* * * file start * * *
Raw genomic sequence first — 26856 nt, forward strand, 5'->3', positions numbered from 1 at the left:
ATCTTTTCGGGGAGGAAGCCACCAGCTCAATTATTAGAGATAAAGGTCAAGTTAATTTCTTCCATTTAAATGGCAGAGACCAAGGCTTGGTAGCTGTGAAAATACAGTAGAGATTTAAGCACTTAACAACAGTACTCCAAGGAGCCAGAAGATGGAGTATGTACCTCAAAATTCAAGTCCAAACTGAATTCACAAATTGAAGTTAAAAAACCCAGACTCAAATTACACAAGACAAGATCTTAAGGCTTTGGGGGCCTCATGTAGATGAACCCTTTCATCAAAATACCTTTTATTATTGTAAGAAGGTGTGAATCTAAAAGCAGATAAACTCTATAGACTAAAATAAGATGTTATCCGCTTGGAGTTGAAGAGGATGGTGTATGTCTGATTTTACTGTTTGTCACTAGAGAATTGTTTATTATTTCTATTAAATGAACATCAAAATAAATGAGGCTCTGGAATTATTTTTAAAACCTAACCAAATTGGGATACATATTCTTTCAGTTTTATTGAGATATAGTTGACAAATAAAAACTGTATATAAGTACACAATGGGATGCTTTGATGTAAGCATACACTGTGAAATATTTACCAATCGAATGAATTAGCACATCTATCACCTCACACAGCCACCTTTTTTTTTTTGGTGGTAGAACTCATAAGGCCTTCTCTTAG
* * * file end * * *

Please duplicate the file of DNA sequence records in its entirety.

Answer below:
Raw genomic sequence first — 26856 nt, forward strand, 5'->3', positions numbered from 1 at the left:
ATCTTTTCGGGGAGGAAGCCACCAGCTCAATTATTAGAGATAAAGGTCAAGTTAATTTCTTCCATTTAAATGGCAGAGACCAAGGCTTGGTAGCTGTGAAAATACAGTAGAGATTTAAGCACTTAACAACAGTACTCCAAGGAGCCAGAAGATGGAGTATGTACCTCAAAATTCAAGTCCAAACTGAATTCACAAATTGAAGTTAAAAAACCCAGACTCAAATTACACAAGACAAGATCTTAAGGCTTTGGGGGCCTCATGTAGATGAACCCTTTCATCAAAATACCTTTTATTATTGTAAGAAGGTGTGAATCTAAAAGCAGATAAACTCTATAGACTAAAATAAGATGTTATCCGCTTGGAGTTGAAGAGGATGGTGTATGTCTGATTTTACTGTTTGTCACTAGAGAATTGTTTATTATTTCTATTAAATGAACATCAAAATAAATGAGGCTCTGGAATTATTTTTAAAACCTAACCAAATTGGGATACATATTCTTTCAGTTTTATTGAGATATAGTTGACAAATAAAAACTGTATATAAGTACACAATGGGATGCTTTGATGTAAGCATACACTGTGAAATATTTACCAATCGAATGAATTAGCACATCTATCACCTCACACAGCCACCTTTTTTTTTTTGGTGGTAGAACTCATAAGGCCTTCTCTTAG